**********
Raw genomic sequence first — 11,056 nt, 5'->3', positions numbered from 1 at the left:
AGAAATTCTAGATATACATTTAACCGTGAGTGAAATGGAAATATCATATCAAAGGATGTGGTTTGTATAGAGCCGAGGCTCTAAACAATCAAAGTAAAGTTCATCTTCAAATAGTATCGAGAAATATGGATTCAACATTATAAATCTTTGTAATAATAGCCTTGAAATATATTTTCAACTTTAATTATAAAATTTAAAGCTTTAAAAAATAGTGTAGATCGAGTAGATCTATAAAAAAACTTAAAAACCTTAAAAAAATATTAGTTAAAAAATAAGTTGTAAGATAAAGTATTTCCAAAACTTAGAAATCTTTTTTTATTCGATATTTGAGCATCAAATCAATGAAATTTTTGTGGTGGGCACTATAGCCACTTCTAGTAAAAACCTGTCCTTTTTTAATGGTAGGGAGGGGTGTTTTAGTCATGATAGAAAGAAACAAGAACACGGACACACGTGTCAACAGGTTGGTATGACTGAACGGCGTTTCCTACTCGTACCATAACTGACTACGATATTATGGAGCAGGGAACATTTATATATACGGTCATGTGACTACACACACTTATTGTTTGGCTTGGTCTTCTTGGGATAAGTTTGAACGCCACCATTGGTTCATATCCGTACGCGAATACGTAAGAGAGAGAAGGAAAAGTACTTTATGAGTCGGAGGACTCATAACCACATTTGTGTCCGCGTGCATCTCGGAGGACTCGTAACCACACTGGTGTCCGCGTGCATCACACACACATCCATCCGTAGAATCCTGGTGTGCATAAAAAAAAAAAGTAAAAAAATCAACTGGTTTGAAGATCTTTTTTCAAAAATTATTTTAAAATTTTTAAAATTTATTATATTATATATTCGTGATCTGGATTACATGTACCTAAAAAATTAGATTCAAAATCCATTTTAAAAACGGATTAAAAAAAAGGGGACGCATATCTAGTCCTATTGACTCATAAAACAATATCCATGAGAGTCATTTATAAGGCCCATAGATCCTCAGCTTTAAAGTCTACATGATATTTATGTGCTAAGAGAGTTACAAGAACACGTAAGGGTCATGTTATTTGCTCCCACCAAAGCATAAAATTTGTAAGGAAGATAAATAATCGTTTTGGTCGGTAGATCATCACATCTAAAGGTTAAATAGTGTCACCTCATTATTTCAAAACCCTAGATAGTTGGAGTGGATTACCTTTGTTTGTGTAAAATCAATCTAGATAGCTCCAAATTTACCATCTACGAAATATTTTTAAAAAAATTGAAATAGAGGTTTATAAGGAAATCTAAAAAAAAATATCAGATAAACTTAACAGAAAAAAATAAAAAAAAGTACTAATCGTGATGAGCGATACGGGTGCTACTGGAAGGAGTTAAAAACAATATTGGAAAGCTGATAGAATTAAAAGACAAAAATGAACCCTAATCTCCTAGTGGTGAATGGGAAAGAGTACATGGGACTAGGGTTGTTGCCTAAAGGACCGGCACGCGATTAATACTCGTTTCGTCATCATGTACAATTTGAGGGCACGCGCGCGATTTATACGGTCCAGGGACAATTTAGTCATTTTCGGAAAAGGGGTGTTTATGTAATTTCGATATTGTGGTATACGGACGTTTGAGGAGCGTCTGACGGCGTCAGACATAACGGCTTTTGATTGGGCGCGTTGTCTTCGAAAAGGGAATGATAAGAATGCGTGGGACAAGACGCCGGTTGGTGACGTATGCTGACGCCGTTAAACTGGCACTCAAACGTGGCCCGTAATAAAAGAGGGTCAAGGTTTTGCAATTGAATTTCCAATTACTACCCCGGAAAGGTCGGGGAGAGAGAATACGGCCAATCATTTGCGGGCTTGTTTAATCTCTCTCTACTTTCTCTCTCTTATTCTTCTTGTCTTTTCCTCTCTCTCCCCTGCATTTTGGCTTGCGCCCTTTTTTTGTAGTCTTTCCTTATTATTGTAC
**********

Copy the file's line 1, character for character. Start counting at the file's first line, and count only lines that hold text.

Raw genomic sequence first — 11,056 nt, 5'->3', positions numbered from 1 at the left: